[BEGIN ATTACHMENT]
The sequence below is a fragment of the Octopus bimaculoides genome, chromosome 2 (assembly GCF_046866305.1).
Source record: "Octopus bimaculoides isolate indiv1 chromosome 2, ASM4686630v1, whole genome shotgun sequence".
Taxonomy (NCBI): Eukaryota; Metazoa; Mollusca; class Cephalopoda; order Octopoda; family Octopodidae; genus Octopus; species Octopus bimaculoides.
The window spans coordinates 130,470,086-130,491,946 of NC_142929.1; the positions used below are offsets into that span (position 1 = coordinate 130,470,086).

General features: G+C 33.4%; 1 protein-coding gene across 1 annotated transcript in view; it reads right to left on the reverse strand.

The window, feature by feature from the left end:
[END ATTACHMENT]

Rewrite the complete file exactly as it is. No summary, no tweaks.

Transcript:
The sequence below is a fragment of the Octopus bimaculoides genome, chromosome 2 (assembly GCF_046866305.1).
Source record: "Octopus bimaculoides isolate indiv1 chromosome 2, ASM4686630v1, whole genome shotgun sequence".
Taxonomy (NCBI): Eukaryota; Metazoa; Mollusca; class Cephalopoda; order Octopoda; family Octopodidae; genus Octopus; species Octopus bimaculoides.
The window spans coordinates 130,470,086-130,491,946 of NC_142929.1; the positions used below are offsets into that span (position 1 = coordinate 130,470,086).

General features: G+C 33.4%; 1 protein-coding gene across 1 annotated transcript in view; it reads right to left on the reverse strand.

The window, feature by feature from the left end: